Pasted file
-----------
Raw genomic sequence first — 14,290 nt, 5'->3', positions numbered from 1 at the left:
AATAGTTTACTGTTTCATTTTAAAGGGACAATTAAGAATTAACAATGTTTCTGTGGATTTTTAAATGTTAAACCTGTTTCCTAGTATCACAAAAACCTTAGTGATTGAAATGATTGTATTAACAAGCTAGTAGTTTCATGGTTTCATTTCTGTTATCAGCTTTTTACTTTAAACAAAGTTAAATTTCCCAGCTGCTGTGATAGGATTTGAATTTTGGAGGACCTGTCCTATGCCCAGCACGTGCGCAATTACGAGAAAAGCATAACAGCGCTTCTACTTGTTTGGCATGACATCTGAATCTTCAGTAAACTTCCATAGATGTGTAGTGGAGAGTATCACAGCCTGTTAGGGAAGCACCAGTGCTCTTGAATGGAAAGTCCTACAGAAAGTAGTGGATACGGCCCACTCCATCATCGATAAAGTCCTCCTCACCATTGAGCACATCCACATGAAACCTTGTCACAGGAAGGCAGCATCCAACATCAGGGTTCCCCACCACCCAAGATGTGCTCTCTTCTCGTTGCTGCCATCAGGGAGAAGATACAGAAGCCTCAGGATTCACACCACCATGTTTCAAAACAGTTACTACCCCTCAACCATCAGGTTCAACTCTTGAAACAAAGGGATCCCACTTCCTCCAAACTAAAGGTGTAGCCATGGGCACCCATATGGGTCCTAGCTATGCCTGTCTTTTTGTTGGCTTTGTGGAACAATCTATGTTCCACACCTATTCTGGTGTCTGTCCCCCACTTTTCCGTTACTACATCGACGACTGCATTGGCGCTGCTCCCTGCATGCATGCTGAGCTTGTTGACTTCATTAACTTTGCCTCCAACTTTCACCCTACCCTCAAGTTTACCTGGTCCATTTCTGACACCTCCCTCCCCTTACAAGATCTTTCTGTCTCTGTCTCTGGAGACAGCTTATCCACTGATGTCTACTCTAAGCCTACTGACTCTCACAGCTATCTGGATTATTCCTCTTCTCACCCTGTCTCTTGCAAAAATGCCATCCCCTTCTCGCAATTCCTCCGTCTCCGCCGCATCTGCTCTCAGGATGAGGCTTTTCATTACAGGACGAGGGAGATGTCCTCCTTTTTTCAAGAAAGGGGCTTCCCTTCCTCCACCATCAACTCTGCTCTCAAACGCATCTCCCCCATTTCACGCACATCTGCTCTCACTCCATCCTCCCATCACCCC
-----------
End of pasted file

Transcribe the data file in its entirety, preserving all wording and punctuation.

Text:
Raw genomic sequence first — 14,290 nt, 5'->3', positions numbered from 1 at the left:
AATAGTTTACTGTTTCATTTTAAAGGGACAATTAAGAATTAACAATGTTTCTGTGGATTTTTAAATGTTAAACCTGTTTCCTAGTATCACAAAAACCTTAGTGATTGAAATGATTGTATTAACAAGCTAGTAGTTTCATGGTTTCATTTCTGTTATCAGCTTTTTACTTTAAACAAAGTTAAATTTCCCAGCTGCTGTGATAGGATTTGAATTTTGGAGGACCTGTCCTATGCCCAGCACGTGCGCAATTACGAGAAAAGCATAACAGCGCTTCTACTTGTTTGGCATGACATCTGAATCTTCAGTAAACTTCCATAGATGTGTAGTGGAGAGTATCACAGCCTGTTAGGGAAGCACCAGTGCTCTTGAATGGAAAGTCCTACAGAAAGTAGTGGATACGGCCCACTCCATCATCGATAAAGTCCTCCTCACCATTGAGCACATCCACATGAAACCTTGTCACAGGAAGGCAGCATCCAACATCAGGGTTCCCCACCACCCAAGATGTGCTCTCTTCTCGTTGCTGCCATCAGGGAGAAGATACAGAAGCCTCAGGATTCACACCACCATGTTTCAAAACAGTTACTACCCCTCAACCATCAGGTTCAACTCTTGAAACAAAGGGATCCCACTTCCTCCAAACTAAAGGTGTAGCCATGGGCACCCATATGGGTCCTAGCTATGCCTGTCTTTTTGTTGGCTTTGTGGAACAATCTATGTTCCACACCTATTCTGGTGTCTGTCCCCCACTTTTCCGTTACTACATCGACGACTGCATTGGCGCTGCTCCCTGCATGCATGCTGAGCTTGTTGACTTCATTAACTTTGCCTCCAACTTTCACCCTACCCTCAAGTTTACCTGGTCCATTTCTGACACCTCCCTCCCCTTACAAGATCTTTCTGTCTCTGTCTCTGGAGACAGCTTATCCACTGATGTCTACTCTAAGCCTACTGACTCTCACAGCTATCTGGATTATTCCTCTTCTCACCCTGTCTCTTGCAAAAATGCCATCCCCTTCTCGCAATTCCTCCGTCTCCGCCGCATCTGCTCTCAGGATGAGGCTTTTCATTACAGGACGAGGGAGATGTCCTCCTTTTTTCAAGAAAGGGGCTTCCCTTCCTCCACCATCAACTCTGCTCTCAAACGCATCTCCCCCATTTCACGCACATCTGCTCTCACTCCATCCTCCCATCACCCC